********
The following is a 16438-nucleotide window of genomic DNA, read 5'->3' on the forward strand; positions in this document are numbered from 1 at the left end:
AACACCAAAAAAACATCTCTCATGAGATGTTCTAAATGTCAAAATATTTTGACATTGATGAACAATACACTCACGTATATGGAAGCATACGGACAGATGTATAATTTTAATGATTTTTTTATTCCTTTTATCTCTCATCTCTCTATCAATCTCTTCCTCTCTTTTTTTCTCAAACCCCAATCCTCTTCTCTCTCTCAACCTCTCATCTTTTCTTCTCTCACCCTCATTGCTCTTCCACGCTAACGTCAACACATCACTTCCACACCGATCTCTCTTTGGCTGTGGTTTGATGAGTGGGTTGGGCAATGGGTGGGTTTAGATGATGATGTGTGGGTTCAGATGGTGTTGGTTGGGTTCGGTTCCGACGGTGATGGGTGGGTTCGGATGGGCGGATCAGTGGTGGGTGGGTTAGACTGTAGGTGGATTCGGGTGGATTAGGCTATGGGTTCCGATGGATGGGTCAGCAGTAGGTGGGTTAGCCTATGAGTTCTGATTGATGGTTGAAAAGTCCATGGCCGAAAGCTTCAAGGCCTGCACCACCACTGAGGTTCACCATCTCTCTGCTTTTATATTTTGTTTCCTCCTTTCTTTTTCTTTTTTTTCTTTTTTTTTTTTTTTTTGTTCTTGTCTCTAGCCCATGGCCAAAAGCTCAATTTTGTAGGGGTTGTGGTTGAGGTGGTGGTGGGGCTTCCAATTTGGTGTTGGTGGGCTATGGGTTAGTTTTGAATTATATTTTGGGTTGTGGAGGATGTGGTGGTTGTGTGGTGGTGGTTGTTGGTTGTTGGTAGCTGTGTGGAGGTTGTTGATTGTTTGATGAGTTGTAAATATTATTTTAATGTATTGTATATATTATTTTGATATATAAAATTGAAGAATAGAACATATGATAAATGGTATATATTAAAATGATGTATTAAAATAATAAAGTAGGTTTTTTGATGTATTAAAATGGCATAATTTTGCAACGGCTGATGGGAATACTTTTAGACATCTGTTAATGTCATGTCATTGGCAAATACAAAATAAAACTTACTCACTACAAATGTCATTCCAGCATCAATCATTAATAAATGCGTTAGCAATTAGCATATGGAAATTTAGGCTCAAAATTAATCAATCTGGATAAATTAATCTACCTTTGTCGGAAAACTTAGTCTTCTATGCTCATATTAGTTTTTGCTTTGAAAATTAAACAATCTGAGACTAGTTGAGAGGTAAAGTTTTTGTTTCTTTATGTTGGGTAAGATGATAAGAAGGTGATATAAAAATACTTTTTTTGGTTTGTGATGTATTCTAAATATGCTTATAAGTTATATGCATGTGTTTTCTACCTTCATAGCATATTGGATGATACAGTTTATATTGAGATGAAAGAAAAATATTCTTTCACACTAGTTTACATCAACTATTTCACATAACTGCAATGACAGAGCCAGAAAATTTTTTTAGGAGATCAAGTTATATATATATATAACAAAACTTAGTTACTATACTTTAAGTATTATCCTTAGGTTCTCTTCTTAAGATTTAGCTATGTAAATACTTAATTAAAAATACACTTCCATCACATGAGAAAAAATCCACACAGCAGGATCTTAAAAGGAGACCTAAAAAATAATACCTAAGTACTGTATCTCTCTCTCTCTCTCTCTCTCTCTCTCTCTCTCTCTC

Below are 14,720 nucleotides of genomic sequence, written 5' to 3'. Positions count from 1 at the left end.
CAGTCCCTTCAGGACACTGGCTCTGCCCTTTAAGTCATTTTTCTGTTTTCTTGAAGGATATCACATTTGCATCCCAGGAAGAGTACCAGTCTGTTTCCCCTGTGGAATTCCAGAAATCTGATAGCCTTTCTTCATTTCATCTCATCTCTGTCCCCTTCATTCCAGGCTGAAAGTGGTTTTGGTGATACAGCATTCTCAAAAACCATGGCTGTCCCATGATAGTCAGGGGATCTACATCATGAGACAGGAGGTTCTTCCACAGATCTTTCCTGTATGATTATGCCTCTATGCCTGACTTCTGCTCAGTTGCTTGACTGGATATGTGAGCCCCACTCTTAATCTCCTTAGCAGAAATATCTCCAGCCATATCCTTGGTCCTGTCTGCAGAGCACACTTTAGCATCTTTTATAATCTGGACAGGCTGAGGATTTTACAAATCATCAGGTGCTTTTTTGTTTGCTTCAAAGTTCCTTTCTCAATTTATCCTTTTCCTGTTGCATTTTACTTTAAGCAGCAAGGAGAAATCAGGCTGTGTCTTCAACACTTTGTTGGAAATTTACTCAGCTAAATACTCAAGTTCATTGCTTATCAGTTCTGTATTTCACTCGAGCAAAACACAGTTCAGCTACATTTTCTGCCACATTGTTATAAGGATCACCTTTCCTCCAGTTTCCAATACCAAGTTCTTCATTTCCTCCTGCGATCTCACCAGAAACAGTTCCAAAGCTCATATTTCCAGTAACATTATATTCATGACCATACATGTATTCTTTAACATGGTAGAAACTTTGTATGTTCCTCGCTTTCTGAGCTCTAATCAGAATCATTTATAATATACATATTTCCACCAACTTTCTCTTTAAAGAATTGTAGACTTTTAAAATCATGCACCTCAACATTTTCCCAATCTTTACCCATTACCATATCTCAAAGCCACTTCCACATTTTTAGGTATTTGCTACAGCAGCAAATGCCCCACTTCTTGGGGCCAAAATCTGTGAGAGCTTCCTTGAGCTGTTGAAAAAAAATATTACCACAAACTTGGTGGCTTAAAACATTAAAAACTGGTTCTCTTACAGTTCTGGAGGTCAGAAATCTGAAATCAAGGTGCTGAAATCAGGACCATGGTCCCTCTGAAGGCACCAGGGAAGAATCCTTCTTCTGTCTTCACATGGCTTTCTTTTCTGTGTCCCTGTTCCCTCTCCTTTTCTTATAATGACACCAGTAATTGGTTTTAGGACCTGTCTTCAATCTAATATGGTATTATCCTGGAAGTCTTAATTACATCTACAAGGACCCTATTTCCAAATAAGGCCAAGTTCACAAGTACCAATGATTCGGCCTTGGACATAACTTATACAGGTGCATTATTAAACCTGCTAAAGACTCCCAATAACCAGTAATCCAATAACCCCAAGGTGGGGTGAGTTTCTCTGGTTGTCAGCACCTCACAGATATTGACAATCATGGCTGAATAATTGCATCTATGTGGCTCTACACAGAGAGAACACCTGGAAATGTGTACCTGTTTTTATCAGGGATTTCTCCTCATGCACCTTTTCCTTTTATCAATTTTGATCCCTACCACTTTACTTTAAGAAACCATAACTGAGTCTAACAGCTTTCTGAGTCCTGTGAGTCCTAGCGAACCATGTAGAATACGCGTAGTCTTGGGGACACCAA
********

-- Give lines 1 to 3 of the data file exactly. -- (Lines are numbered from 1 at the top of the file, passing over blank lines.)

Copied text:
The following is a 16438-nucleotide window of genomic DNA, read 5'->3' on the forward strand; positions in this document are numbered from 1 at the left end:
AACACCAAAAAAACATCTCTCATGAGATGTTCTAAATGTCAAAATATTTTGACATTGATGAACAATACACTCACGTATATGGAAGCATACGGACAGATGTATAATTTTAATGATTTTTTTATTCCTTTTATCTCTCATCTCTCTATCAATCTCTTCCTCTCTTTTTTTCTCAAACCCCAATCCTCTTCTCTCTCTCAACCTCTCATCTTTTCTTCTCTCACCCTCATTGCTCTTCCACGCTAACGTCAACACATCACTTCCACACCGATCTCTCTTTGGCTGTGGTTTGATGAGTGGGTTGGGCAATGGGTGGGTTTAGATGATGATGTGTGGGTTCAGATGGTGTTGGTTGGGTTCGGTTCCGACGGTGATGGGTGGGTTCGGATGGGCGGATCAGTGGTGGGTGGGTTAGACTGTAGGTGGATTCGGGTGGATTAGGCTATGGGTTCCGATGGATGGGTCAGCAGTAGGTGGGTTAGCCTATGAGTTCTGATTGATGGTTGAAAAGTCCATGGCCGAAAGCTTCAAGGCCTGCACCACCACTGAGGTTCACCATCTCTCTGCTTTTATATTTTGTTTCCTCCTTTCTTTTTCTTTTTTTTCTTTTTTTTTTTTTTTTTGTTCTTGTCTCTAGCCCATGGCCAAAAGCTCAATTTTGTAGGGGTTGTGGTTGAGGTGGTGGTGGGGCTTCCAATTTGGTGTTGGTGGGCTATGGGTTAGTTTTGAATTATATTTTGGGTTGTGGAGGATGTGGTGGTTGTGTGGTGGTGGTTGTTGGTTGTTGGTAGCTGTGTGGAGGTTGTTGATTGTTTGATGAGTTGTAAATATTATTTTAATGTATTGTATATATTATTTTGATATATAAAATTGAAGAATAGAACATATGATAAATGGTATATATTAAAATGATGTATTAAAATAATAAAGTAGGTTTTTTGATGTATTAAAATGGCATAATTTTGCAACGGCTGATGGGAATACTTTTAGACATCTGTTAATGTCATGTCATTGGCAAATACAAAATAAAACTTACTCACTACAAATGTCATTCCAGCATCAATCATTAATAAATGCGTTAGCAATTAGCATATGGAAATTTAGGCTCAAAATTAATCAATCTGGATAAATTAATCTACCTTTGTCGGAAAACTTAGTCTTCTATGCTCATATTAGTTTTTGCTTTGAAAATTAAACAATCTGAGACTAGTTGAGAGGTAAAGTTTTTGTTTCTTTATGTTGGGTAAGATGATAAGAAGGTGATATAAAAATACTTTTTTTGGTTTGTGATGTATTCTAAATATGCTTATAAGTTATATGCATGTGTTTTCTACCTTCATAGCATATTGGATGATACAGTTTATATTGAGATGAAAGAAAAATATTCTTTCACACTAGTTTACATCAACTATTTCACATAACTGCAATGACAGAGCCAGAAAATTTTTTTAGGAGATCAAGTTATATATATATATAACAAAACTTAGTTACTATACTTTAAGTATTATCCTTAGGTTCTCTTCTTAAGATTTAGCTATGTAAATACTTAATTAAAAATACACTTCCATCACATGAGAAAAAATCCACACAGCAGGATCTTAAAAGGAGACCTAAAAAATAATACCTAAGTACTGTATCTCTCTCTCTCTCTCTCTCTCTCTCTCTCTCTCTCTC

Below are 14,720 nucleotides of genomic sequence, written 5' to 3'. Positions count from 1 at the left end.